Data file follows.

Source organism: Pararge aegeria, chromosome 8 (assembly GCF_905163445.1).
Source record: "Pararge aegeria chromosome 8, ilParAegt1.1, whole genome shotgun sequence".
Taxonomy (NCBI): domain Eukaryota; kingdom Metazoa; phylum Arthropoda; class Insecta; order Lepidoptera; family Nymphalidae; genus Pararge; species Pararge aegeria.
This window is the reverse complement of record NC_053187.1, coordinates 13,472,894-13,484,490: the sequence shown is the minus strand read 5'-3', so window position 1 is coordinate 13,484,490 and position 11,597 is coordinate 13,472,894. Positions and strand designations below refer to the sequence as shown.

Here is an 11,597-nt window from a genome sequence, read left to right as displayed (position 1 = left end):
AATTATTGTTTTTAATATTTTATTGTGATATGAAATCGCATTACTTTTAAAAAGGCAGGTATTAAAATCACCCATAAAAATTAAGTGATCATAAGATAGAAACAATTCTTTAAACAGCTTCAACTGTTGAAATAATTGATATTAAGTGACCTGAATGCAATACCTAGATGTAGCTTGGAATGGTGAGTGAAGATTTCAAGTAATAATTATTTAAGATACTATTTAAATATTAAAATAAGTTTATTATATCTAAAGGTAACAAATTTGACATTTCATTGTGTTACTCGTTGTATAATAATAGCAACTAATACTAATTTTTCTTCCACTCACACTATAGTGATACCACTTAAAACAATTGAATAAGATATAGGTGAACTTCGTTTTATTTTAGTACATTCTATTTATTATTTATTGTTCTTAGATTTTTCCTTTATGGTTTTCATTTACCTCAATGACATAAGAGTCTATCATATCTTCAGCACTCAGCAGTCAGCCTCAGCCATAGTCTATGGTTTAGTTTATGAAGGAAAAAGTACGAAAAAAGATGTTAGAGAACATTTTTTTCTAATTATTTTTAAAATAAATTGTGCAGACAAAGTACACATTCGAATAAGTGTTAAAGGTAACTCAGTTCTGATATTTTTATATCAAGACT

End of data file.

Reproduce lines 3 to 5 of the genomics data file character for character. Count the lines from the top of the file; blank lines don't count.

Taxonomy (NCBI): domain Eukaryota; kingdom Metazoa; phylum Arthropoda; class Insecta; order Lepidoptera; family Nymphalidae; genus Pararge; species Pararge aegeria.
This window is the reverse complement of record NC_053187.1, coordinates 13,472,894-13,484,490: the sequence shown is the minus strand read 5'-3', so window position 1 is coordinate 13,484,490 and position 11,597 is coordinate 13,472,894. Positions and strand designations below refer to the sequence as shown.

Here is an 11,597-nt window from a genome sequence, read left to right as displayed (position 1 = left end):